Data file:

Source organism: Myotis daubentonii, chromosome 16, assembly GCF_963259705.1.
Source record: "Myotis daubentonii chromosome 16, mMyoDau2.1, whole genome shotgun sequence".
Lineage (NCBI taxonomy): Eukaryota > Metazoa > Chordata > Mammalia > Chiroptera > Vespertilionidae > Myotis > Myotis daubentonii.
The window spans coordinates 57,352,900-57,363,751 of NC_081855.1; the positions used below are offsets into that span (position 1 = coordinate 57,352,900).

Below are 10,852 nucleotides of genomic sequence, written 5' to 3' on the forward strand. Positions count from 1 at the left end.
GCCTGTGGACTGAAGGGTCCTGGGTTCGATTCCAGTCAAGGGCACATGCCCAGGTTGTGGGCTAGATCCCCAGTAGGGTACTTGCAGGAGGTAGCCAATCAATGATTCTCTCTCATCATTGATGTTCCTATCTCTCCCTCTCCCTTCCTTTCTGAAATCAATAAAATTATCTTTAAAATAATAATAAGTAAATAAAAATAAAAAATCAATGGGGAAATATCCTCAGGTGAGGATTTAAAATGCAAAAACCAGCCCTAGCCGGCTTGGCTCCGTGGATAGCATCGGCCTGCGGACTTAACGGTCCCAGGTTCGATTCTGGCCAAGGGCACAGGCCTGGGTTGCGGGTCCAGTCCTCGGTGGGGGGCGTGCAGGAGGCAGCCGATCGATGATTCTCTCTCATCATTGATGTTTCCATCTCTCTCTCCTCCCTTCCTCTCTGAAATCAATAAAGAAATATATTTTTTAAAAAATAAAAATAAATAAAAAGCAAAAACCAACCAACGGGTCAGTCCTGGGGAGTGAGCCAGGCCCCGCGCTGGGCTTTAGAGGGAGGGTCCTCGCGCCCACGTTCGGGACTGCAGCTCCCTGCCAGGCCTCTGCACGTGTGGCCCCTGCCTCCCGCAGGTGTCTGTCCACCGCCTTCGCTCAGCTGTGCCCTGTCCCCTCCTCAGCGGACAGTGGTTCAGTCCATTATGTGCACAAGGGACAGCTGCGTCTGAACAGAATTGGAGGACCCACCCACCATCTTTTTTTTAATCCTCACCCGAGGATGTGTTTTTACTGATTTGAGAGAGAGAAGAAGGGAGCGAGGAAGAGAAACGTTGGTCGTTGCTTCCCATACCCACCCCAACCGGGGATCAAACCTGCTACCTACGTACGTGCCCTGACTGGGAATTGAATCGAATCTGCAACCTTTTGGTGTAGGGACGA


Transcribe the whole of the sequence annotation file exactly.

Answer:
Source organism: Myotis daubentonii, chromosome 16, assembly GCF_963259705.1.
Source record: "Myotis daubentonii chromosome 16, mMyoDau2.1, whole genome shotgun sequence".
Lineage (NCBI taxonomy): Eukaryota > Metazoa > Chordata > Mammalia > Chiroptera > Vespertilionidae > Myotis > Myotis daubentonii.
The window spans coordinates 57,352,900-57,363,751 of NC_081855.1; the positions used below are offsets into that span (position 1 = coordinate 57,352,900).

Below are 10,852 nucleotides of genomic sequence, written 5' to 3' on the forward strand. Positions count from 1 at the left end.
GCCTGTGGACTGAAGGGTCCTGGGTTCGATTCCAGTCAAGGGCACATGCCCAGGTTGTGGGCTAGATCCCCAGTAGGGTACTTGCAGGAGGTAGCCAATCAATGATTCTCTCTCATCATTGATGTTCCTATCTCTCCCTCTCCCTTCCTTTCTGAAATCAATAAAATTATCTTTAAAATAATAATAAGTAAATAAAAATAAAAAATCAATGGGGAAATATCCTCAGGTGAGGATTTAAAATGCAAAAACCAGCCCTAGCCGGCTTGGCTCCGTGGATAGCATCGGCCTGCGGACTTAACGGTCCCAGGTTCGATTCTGGCCAAGGGCACAGGCCTGGGTTGCGGGTCCAGTCCTCGGTGGGGGGCGTGCAGGAGGCAGCCGATCGATGATTCTCTCTCATCATTGATGTTTCCATCTCTCTCTCCTCCCTTCCTCTCTGAAATCAATAAAGAAATATATTTTTTAAAAAATAAAAATAAATAAAAAGCAAAAACCAACCAACGGGTCAGTCCTGGGGAGTGAGCCAGGCCCCGCGCTGGGCTTTAGAGGGAGGGTCCTCGCGCCCACGTTCGGGACTGCAGCTCCCTGCCAGGCCTCTGCACGTGTGGCCCCTGCCTCCCGCAGGTGTCTGTCCACCGCCTTCGCTCAGCTGTGCCCTGTCCCCTCCTCAGCGGACAGTGGTTCAGTCCATTATGTGCACAAGGGACAGCTGCGTCTGAACAGAATTGGAGGACCCACCCACCATCTTTTTTTTAATCCTCACCCGAGGATGTGTTTTTACTGATTTGAGAGAGAGAAGAAGGGAGCGAGGAAGAGAAACGTTGGTCGTTGCTTCCCATACCCACCCCAACCGGGGATCAAACCTGCTACCTACGTACGTGCCCTGACTGGGAATTGAATCGAATCTGCAACCTTTTGGTGTAGGGACGA